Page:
The MLK Committee each year presents a “People’s Spirit of Detroit” award to some outstanding activists and organizations. This year the award was granted to members of the Denby High School Football team which came under racist attacks during the semi-final game held against Almont in the Oakland County City of Walled Lake. The attacks began after several members of the team “took a knee” in solidarity with the people combatting racism and injustice in the U.S.
After the rally and march, a community meal was provided free of charge by the Wobbly Kitchen. Later a cultural program coordinated by Aurora Harris was presented featuring poets and musicians such as Joe Kidd & Sheila Burke, One Single Rose, Maryam Lowen, Jim Perkinson, Wardell Montgomery, Shushanna Shakur, and others.
Event Sponsored and Endorsed by Many Organizations
MLK Day was made possible by the generous monetary and in-kind contributions of a host of community organizations, individuals and institutions. Many other groups endorsed the activity and helped to publicize the event.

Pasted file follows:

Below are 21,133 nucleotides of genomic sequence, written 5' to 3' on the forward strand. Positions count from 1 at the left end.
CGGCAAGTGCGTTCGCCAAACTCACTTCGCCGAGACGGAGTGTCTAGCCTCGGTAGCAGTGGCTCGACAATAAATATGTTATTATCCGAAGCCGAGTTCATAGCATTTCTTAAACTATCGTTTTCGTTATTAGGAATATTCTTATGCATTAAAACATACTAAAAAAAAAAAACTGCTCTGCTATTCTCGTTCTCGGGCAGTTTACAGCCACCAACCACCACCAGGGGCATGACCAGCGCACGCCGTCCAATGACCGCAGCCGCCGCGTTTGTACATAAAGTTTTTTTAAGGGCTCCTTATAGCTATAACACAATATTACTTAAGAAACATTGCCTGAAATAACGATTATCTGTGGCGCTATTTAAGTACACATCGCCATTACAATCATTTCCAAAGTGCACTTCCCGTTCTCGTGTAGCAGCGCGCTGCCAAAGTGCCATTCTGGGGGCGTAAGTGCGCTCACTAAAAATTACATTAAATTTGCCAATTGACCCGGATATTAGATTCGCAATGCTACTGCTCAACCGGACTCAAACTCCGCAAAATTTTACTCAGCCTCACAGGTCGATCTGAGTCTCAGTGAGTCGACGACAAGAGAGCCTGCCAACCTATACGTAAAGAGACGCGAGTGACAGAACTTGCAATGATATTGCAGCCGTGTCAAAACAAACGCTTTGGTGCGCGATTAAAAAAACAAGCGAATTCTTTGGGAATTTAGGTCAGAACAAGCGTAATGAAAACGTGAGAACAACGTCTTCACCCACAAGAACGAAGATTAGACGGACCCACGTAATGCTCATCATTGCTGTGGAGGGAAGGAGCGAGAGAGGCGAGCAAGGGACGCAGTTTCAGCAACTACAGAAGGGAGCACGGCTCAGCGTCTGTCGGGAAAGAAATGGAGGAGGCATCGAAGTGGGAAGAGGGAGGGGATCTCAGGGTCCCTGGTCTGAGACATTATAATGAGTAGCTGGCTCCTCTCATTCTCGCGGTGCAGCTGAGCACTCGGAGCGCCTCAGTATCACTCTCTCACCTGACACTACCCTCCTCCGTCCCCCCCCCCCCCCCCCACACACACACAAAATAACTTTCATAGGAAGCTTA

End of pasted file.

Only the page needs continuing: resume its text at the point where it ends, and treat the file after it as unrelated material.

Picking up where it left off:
Some of the co-sponsors were: the ACLU of Michigan, Avalon Bakery, the Buck Dinner Fund, the Detroit Active and Retired Employees Association (DAREA), Detroit Disability Power, the Detroit Greens, Detroit Wobbly Kitchen, Yvonne and Nelson Jones, Jewish Voice for Peace, Michigan Coalition for Human Rights, Michigan Emergency Committee Against War & Injustice (MECAWI), the Moratorium NOW! Coalition, Michigan League of Conservation Voters, Michigan Welfare Rights Organization (MWRO), Mosaic DesignGroup, NextGen Michigan, People’s Water Board, St. Peter’s Episcopal Church, Sugar Law Center for Economic & Social Justice, Linda Szyszko, Truth Telling Project from Ferguson & Beyond, UAW Local 160, Unite Here Local 24, Viola Liuzzo Park Association, We the People of Detroit, A. Phillip Randolph Institute, National Lawyers Guild, and others.
The rally and march was widely covered in the local media through the presence of television stations and the City of Detroit communications division.